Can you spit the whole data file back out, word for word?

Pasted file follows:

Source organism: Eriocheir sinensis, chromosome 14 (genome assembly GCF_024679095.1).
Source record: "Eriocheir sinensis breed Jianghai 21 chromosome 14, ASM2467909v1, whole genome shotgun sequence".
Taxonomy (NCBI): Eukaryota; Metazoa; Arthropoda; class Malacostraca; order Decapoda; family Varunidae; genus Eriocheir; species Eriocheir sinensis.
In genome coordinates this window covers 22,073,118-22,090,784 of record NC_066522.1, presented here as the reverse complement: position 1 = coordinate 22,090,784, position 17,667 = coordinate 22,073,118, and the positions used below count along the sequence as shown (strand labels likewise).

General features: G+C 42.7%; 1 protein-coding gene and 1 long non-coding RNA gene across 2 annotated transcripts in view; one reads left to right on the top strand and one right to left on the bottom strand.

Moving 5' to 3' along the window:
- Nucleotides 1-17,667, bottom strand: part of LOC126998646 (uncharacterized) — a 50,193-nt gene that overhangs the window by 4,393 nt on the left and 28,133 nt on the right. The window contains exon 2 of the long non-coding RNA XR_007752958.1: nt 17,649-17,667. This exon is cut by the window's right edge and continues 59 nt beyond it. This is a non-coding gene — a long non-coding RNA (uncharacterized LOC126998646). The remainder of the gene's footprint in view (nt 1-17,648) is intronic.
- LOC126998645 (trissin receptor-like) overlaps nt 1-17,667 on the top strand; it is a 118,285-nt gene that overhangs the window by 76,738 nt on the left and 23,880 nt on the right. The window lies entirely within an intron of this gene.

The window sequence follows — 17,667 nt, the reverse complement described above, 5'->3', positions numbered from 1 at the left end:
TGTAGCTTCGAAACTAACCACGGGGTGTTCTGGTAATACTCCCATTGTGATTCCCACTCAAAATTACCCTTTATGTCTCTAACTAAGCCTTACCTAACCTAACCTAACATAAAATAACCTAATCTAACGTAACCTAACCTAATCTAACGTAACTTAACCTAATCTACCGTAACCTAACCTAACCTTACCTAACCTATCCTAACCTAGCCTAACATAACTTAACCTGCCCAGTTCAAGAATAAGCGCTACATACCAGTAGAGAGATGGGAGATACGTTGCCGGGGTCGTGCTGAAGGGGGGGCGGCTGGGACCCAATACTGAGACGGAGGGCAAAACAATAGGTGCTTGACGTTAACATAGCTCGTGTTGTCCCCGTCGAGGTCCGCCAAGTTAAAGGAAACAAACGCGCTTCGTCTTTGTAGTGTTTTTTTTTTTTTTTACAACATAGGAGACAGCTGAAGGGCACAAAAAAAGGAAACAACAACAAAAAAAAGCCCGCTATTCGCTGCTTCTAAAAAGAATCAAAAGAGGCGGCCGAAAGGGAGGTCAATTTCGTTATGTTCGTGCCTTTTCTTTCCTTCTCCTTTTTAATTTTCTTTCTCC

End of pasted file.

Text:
Source organism: Eriocheir sinensis, chromosome 14 (genome assembly GCF_024679095.1).
Source record: "Eriocheir sinensis breed Jianghai 21 chromosome 14, ASM2467909v1, whole genome shotgun sequence".
Taxonomy (NCBI): Eukaryota; Metazoa; Arthropoda; class Malacostraca; order Decapoda; family Varunidae; genus Eriocheir; species Eriocheir sinensis.
In genome coordinates this window covers 22,073,118-22,090,784 of record NC_066522.1, presented here as the reverse complement: position 1 = coordinate 22,090,784, position 17,667 = coordinate 22,073,118, and the positions used below count along the sequence as shown (strand labels likewise).

General features: G+C 42.7%; 1 protein-coding gene and 1 long non-coding RNA gene across 2 annotated transcripts in view; one reads left to right on the top strand and one right to left on the bottom strand.

Moving 5' to 3' along the window:
- Nucleotides 1-17,667, bottom strand: part of LOC126998646 (uncharacterized) — a 50,193-nt gene that overhangs the window by 4,393 nt on the left and 28,133 nt on the right. The window contains exon 2 of the long non-coding RNA XR_007752958.1: nt 17,649-17,667. This exon is cut by the window's right edge and continues 59 nt beyond it. This is a non-coding gene — a long non-coding RNA (uncharacterized LOC126998646). The remainder of the gene's footprint in view (nt 1-17,648) is intronic.
- LOC126998645 (trissin receptor-like) overlaps nt 1-17,667 on the top strand; it is a 118,285-nt gene that overhangs the window by 76,738 nt on the left and 23,880 nt on the right. The window lies entirely within an intron of this gene.

The window sequence follows — 17,667 nt, the reverse complement described above, 5'->3', positions numbered from 1 at the left end:
TGTAGCTTCGAAACTAACCACGGGGTGTTCTGGTAATACTCCCATTGTGATTCCCACTCAAAATTACCCTTTATGTCTCTAACTAAGCCTTACCTAACCTAACCTAACATAAAATAACCTAATCTAACGTAACCTAACCTAATCTAACGTAACTTAACCTAATCTACCGTAACCTAACCTAACCTTACCTAACCTATCCTAACCTAGCCTAACATAACTTAACCTGCCCAGTTCAAGAATAAGCGCTACATACCAGTAGAGAGATGGGAGATACGTTGCCGGGGTCGTGCTGAAGGGGGGGCGGCTGGGACCCAATACTGAGACGGAGGGCAAAACAATAGGTGCTTGACGTTAACATAGCTCGTGTTGTCCCCGTCGAGGTCCGCCAAGTTAAAGGAAACAAACGCGCTTCGTCTTTGTAGTGTTTTTTTTTTTTTTTACAACATAGGAGACAGCTGAAGGGCACAAAAAAAGGAAACAACAACAAAAAAAAGCCCGCTATTCGCTGCTTCTAAAAAGAATCAAAAGAGGCGGCCGAAAGGGAGGTCAATTTCGTTATGTTCGTGCCTTTTCTTTCCTTCTCCTTTTTAATTTTCTTTCTCC